For most of the last century, community colleges were designed to expand students' access to higher education. But in recent years, they've been asked to put unemployed Americans back to work, quickly prepare students for specific technology jobs, and catapult others into four-year institutions, according a report released today by the American Association of Community Colleges.
"Now, there's a focus on accountability," says Walter Bumphus, president of the AACC. "We were founded on the premise of being open-access institutions, but recently there's been a pivot to focus more on student success. There's a focus not just on having them transfer [to four-year schools], but on getting them into the workforce."
But despite that increased focus on excellence, community colleges are still struggling to graduate students. According to the report, Reclaiming the American Dream: Community Colleges and the Nation's Future, less than half of students who enter a community college graduate or transfer to a four-year college within six years.
Still, the number of students enrolled in America's 1,200 community colleges has skyrocketed. In 2000, about 5.5 million degree-seeking students attended two-year colleges. In the 2010-2011 school year, that number jumped to more than 8 million.
Bumphus attributes that jump to the economic downturn—a year's tuition at a community college costs less than $3,000 on average, compared to more than $8,000 annually for in-state tuition at a four year college—as well as community colleges' reputation for training students for jobs.
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"I think people realize community colleges can be a vehicle to get them into the working world a lot quicker," he says. "Folks also figured out that the quality of the courses in freshman and sophomore year at community colleges were comparable or better than four-year schools."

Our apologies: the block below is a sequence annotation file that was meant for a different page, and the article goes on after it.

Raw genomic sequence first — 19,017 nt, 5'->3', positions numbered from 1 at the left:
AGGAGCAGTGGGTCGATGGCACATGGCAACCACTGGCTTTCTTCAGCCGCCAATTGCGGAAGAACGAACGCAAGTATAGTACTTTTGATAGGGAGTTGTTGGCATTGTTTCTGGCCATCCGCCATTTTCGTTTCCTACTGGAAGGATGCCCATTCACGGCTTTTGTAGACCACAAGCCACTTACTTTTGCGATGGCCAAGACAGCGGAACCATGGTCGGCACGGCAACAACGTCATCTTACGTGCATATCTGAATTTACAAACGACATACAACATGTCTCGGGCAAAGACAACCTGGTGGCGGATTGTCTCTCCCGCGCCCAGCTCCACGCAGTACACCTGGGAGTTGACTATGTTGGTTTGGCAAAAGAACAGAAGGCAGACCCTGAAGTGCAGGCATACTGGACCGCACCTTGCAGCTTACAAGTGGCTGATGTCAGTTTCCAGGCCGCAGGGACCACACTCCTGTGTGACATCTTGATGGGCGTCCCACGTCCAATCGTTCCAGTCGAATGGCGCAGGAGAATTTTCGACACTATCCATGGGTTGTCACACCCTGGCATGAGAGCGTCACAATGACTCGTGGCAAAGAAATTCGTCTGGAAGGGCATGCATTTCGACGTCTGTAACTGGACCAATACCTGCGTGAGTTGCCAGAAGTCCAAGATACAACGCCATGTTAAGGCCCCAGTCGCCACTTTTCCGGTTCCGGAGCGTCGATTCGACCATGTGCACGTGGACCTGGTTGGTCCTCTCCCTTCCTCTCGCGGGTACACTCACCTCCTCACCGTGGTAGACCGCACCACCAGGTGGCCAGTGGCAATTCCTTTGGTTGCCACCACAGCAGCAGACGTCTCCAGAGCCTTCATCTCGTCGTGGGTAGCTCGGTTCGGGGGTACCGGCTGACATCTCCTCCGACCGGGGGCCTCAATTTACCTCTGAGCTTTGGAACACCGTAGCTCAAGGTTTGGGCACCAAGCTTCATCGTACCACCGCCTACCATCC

Community colleges have typically served an important demographic—students who either couldn't afford four-year institutions and people who are returning to school after a break. According to the report, more than 40 percent of community college students are first-generation college attendees, and more than half are older than 22 years old. About 15 percent of community college students already have a bachelor's degree and are returning for a career change.
Over the past several decades, the percentage of the American workforce with associate degrees has skyrocked: In 1973, just 12 percent of the workforce had an associate degree. By 2007, that figure was 27 percent, and is expected to grow to 29 percent by 2018.
While there are many community colleges doing good work, Bumphus says significant improvements need to be made if they want to become the "community career centers" that President Obama suggested in this year's State of the Union address, when he set a goal of training 2 million Americans with skills that lead directly to a job.
Bumphus says community colleges need to develop better diagnostic tests to determine students' skill deficiencies so they can enter the correct remedial classes.
Read about how states push remedial education to community colleges.]
"I think generally most community colleges are laser-focused on preparing students for a job, but some are doing a better job than others," he says. "We need to do a better job of moving the bar and graduating more students."
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